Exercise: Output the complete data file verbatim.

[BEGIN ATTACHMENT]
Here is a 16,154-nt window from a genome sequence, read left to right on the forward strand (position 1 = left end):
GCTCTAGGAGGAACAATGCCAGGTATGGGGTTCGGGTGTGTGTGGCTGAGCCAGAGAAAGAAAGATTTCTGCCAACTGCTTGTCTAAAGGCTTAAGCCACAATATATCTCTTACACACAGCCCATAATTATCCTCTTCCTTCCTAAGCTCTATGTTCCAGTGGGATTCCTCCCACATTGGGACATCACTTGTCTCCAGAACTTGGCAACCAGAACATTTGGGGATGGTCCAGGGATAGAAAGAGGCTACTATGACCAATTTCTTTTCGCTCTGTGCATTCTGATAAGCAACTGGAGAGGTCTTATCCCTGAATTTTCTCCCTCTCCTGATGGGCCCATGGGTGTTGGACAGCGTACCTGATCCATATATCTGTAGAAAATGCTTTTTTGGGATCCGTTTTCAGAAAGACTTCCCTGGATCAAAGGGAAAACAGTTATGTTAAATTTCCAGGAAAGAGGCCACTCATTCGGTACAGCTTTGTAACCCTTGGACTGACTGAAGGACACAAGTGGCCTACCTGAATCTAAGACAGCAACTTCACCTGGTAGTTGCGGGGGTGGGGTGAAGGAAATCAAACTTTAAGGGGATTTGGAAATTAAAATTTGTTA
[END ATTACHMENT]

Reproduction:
Here is a 16,154-nt window from a genome sequence, read left to right on the forward strand (position 1 = left end):
GCTCTAGGAGGAACAATGCCAGGTATGGGGTTCGGGTGTGTGTGGCTGAGCCAGAGAAAGAAAGATTTCTGCCAACTGCTTGTCTAAAGGCTTAAGCCACAATATATCTCTTACACACAGCCCATAATTATCCTCTTCCTTCCTAAGCTCTATGTTCCAGTGGGATTCCTCCCACATTGGGACATCACTTGTCTCCAGAACTTGGCAACCAGAACATTTGGGGATGGTCCAGGGATAGAAAGAGGCTACTATGACCAATTTCTTTTCGCTCTGTGCATTCTGATAAGCAACTGGAGAGGTCTTATCCCTGAATTTTCTCCCTCTCCTGATGGGCCCATGGGTGTTGGACAGCGTACCTGATCCATATATCTGTAGAAAATGCTTTTTTGGGATCCGTTTTCAGAAAGACTTCCCTGGATCAAAGGGAAAACAGTTATGTTAAATTTCCAGGAAAGAGGCCACTCATTCGGTACAGCTTTGTAACCCTTGGACTGACTGAAGGACACAAGTGGCCTACCTGAATCTAAGACAGCAACTTCACCTGGTAGTTGCGGGGGTGGGGTGAAGGAAATCAAACTTTAAGGGGATTTGGAAATTAAAATTTGTTA